Friday Nov,18 2011 7.30-9pm
Mocap studio, Intersections Digital Studios, Emily Carr University
Nereus, video, 2010
by Karolle Wall
/Nereus/ is an ode to the noon moon nuptial dance of the sea nymph — a polychaete worm that reproduces by releasing its sperm and eggs in a synchronous swarming. The Family Nereidae are drawn to light and tend to reproduce during specific cycles of the moon. Caught, too, in the camera’s light are billions of larvae and the odd pipefish, jelly, and crustacean, all accompanied by Arcangelo Corelli’s Op 6: Concerto 2:1.
Karolle Wall is a filmmaker, photographer and writer whose work reflects her passion for marine biology, environmental ethics, indigenous ecological knowledge and water. The unlikely mollusk, be it a ½ inch nudibranch (sea slug) or eighteen inch moon snail, features prominently in her films, drawing attention to our ever increasing need to value patience, caution, and primary observation as significant forms of interacting with the non-human world.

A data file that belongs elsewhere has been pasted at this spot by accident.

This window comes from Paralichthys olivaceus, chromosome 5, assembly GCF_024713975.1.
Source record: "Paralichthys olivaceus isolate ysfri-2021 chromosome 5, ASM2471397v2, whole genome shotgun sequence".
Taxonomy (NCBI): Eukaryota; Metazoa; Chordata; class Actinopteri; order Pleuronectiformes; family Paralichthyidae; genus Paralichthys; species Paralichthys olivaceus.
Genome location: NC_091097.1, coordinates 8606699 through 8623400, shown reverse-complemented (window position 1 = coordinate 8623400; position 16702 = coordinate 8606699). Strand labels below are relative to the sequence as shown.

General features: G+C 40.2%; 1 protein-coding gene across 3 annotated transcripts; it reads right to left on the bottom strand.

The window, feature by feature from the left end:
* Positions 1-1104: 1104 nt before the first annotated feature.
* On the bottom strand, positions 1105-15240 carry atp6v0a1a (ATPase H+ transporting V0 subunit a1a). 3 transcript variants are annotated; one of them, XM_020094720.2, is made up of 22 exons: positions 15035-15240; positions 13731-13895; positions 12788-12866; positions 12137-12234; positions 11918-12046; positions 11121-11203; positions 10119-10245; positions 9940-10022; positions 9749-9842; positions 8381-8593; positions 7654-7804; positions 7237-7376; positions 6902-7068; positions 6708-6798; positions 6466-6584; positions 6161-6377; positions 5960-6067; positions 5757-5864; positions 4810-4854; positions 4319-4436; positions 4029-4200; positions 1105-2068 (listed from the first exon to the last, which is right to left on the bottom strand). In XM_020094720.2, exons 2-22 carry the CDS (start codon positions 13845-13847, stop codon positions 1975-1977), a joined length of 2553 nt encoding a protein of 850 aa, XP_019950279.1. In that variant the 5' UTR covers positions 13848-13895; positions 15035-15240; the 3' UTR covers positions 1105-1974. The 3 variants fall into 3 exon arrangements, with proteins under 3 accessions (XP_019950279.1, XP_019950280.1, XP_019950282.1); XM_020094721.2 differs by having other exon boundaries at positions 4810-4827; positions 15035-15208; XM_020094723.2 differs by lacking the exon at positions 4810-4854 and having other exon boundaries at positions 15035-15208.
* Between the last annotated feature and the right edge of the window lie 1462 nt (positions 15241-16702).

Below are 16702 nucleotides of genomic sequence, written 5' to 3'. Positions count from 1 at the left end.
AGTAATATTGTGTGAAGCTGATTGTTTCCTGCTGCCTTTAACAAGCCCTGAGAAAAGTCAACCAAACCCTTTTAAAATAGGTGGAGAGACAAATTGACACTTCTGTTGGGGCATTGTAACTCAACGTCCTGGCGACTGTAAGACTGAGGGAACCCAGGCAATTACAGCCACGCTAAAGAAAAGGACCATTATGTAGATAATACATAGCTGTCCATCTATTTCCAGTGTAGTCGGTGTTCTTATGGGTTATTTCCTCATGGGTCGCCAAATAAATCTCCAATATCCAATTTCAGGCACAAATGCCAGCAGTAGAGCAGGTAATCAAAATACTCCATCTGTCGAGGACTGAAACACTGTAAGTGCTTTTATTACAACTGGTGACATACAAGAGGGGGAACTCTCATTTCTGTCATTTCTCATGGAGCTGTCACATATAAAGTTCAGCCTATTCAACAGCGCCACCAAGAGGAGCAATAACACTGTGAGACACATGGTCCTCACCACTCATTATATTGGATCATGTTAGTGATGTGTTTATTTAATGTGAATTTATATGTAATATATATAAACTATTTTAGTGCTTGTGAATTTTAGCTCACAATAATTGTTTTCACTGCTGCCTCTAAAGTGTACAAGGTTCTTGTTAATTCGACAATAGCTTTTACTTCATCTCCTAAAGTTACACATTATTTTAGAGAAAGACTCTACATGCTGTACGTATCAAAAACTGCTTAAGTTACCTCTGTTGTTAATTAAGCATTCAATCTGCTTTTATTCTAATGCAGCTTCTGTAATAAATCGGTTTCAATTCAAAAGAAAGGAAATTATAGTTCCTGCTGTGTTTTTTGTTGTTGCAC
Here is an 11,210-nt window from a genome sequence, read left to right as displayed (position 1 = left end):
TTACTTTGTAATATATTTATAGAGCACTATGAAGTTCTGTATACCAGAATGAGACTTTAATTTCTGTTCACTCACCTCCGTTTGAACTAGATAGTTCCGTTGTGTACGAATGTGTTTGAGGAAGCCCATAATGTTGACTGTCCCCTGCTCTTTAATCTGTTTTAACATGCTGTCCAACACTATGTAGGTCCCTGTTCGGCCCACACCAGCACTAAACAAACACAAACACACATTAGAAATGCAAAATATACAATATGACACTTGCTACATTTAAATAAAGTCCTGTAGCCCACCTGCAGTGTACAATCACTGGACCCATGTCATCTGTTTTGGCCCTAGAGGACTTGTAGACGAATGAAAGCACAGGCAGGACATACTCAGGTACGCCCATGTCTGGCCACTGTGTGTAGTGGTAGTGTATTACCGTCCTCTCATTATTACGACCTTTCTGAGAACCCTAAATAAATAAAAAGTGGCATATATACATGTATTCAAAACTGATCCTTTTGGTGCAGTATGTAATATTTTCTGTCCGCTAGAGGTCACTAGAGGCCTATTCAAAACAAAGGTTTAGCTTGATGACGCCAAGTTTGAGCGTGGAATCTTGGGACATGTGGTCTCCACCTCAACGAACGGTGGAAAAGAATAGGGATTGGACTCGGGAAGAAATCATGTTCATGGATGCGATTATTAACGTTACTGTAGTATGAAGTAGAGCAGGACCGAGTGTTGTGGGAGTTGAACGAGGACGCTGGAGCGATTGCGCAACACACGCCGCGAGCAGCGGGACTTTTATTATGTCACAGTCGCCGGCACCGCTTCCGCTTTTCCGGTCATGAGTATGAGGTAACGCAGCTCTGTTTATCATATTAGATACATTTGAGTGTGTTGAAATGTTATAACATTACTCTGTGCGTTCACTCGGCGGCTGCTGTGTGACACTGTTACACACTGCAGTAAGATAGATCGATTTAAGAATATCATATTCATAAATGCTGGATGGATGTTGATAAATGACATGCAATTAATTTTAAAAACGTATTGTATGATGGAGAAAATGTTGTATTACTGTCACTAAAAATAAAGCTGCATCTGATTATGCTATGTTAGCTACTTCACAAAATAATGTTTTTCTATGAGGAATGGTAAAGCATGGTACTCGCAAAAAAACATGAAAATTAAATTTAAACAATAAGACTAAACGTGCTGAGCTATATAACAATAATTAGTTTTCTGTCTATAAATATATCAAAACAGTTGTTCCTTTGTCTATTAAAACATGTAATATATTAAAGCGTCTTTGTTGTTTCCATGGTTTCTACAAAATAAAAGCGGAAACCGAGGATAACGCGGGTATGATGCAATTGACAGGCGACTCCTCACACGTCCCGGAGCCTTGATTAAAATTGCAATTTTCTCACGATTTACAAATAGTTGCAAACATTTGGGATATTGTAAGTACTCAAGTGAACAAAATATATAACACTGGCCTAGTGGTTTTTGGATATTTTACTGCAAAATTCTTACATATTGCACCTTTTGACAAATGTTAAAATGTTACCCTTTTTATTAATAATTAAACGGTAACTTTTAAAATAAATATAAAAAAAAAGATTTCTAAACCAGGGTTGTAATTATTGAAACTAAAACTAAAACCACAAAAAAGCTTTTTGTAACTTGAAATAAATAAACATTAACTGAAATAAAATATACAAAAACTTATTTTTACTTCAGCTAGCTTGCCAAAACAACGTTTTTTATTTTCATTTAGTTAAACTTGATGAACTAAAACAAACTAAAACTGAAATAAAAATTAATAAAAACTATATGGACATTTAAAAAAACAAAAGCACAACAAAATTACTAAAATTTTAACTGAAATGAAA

Karolle is an Associate Professor in Critical + Cultural Studies at Emily Carr University, where she teaches courses in writing, literature, film, rhetoric, and environmental ethics. She is currently collaborating with Rita Wong and others on a SSHRC grant entitled “Downstream: the poetics of water,” which will culminate in a symposium and exhibition on World Water Day 2012. Her film Imush Q’uyatl’un, made in collaboration with Penelaxuuth elder Florence James, has been shown at environmental and aboriginal film festivals around the world. She has published poetry, reviews and articles in numerous journals and exhibited her photographs and installations at various group shows throughout British Columbia. Land and ocean conservancy groups (and even dance troops) call on her to document everything from healing water ceremonies to indigenous accounts of species at risk. She believes in social activism as much as she believes in bearing witness and cherishing the beauty and fragility of the non-human life that lives in that liminal space we call the intertidal zone.